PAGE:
Increasing the Uplink Throughput of Cellular Machine-to-Machine > Communications
Speaker: Dr. Howard Huang
Host Faculty: Professor Sundeep Rangan
Operators are considering the use of existing cellular network infrastructure for addressing machine-type communication for sensing and monitoring applications. The communication is characterized by fixed payloads on the order of hundreds of bits and latencies on the order of hundreds of milliseconds. The conventional strategy for uplink communication (e.g., LTE) consists of two stages: a random-access stage where devices contend for service and a second stage where transmission of the actual payload occurs over assigned resources. We propose a novel single-stage strategy where users transmit their payload over the random access channel. In contrast to conventional random access transmission where users transmit over a randomly chosen subband or spreading code, users in the proposed strategy each transmit over the full bandwidth, and a receiver jointly decoders the received signal with no advance knowledge of the active users' identities. We establish the optimality of this uncoordinated strategy and show that it can double the number users transmitting 100 bits over 1MHz bandwidth with a latency of 500ms.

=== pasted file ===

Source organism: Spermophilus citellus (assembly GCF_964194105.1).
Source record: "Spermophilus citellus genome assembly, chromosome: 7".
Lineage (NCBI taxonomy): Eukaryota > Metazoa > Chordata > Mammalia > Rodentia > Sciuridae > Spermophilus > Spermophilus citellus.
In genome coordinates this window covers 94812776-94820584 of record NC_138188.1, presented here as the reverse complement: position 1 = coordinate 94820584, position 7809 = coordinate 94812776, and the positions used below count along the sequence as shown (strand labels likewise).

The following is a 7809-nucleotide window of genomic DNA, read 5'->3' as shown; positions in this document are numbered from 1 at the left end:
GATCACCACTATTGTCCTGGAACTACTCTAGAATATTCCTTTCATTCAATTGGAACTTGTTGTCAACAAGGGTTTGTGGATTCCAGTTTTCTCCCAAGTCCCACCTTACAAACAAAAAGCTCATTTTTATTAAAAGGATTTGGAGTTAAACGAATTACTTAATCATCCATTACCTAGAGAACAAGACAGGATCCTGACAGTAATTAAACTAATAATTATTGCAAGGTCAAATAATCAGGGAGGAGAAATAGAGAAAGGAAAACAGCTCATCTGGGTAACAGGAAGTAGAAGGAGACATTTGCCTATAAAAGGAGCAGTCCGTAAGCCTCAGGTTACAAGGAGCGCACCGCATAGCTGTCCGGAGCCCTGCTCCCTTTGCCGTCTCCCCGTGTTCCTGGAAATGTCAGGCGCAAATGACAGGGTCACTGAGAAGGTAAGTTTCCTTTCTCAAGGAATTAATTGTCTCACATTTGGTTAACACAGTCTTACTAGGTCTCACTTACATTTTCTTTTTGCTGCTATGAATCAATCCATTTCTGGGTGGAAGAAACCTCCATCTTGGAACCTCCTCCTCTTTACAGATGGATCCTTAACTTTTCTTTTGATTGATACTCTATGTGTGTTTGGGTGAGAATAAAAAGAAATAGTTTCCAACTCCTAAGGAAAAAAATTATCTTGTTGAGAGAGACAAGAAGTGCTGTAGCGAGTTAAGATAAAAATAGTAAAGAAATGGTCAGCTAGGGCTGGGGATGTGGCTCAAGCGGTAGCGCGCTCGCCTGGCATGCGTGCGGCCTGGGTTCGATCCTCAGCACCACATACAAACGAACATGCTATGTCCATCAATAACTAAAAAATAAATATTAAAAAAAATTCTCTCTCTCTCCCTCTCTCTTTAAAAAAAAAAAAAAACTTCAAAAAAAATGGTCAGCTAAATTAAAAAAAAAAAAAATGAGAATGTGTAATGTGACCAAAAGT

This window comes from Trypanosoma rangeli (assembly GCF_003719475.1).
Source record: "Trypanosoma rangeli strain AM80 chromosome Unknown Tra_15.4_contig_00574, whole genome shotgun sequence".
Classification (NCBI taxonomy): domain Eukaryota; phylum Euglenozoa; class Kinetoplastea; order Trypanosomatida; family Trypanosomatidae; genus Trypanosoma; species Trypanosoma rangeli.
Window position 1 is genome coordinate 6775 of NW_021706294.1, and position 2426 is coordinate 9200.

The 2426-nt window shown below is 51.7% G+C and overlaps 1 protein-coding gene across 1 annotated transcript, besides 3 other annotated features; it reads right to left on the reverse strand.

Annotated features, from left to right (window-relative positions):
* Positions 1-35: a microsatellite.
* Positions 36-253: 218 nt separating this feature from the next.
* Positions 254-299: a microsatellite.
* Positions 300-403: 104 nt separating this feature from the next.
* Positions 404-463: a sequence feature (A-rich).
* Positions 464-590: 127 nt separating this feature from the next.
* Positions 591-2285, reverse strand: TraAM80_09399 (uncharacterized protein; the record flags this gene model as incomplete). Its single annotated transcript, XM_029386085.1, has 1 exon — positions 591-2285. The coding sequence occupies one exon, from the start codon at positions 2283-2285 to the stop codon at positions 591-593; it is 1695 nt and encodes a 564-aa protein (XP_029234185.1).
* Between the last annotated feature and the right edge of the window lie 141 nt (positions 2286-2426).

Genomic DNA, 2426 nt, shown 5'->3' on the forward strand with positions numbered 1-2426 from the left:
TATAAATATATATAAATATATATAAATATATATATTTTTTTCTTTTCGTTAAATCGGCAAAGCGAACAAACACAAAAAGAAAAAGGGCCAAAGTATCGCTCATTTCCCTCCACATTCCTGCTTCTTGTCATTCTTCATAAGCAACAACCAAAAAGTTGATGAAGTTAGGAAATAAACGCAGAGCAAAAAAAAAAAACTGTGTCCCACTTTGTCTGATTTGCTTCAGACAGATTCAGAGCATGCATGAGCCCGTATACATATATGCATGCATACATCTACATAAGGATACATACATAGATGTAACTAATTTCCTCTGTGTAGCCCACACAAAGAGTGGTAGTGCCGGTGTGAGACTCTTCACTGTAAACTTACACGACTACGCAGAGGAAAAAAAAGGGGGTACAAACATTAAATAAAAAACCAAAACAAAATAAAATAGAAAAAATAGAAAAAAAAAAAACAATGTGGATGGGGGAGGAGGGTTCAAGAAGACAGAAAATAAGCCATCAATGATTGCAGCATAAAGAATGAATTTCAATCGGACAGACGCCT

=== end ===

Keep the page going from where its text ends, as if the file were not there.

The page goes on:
About the Speaker
Howard Huang received a B.S. in electrical engineering from Rice University in 1991 and a Ph.D. in electrical engineering from Princeton University in 1995. Since then, he has been a researcher at Bell Labs (Alcatel-Lucent) in Holmdel, New Jersey, currently as a Distinguished Member of Technical Staff in the Wireless Communication Theory Department. His interests are in communication theory and the system design of wireless networks.
Dr. Huang has been an active proponent of MIMO technologies in 3GPP standards, representing Bell Labs when MIMO was first proposed in 2000 for UMTS. He worked as the rapporteur for the 3GPP MIMO work item and later made contributions on MIMO for the LTE and LTE-Advanced standards. He served as a guest editor of two issues of the IEEE Journal of Selected Areas in Communications-- one on next-generation MIMO wireless networks and another on cooperative communications in MIMO cellular networks. Dr. Huang has taught as an adjunct professor at Columbia University and is a co-author of the book MIMO Communication for Cellular Networks (published by Springer 2011). He holds over a dozen patents related to wireless communications and is a Senior Member of the IEEE.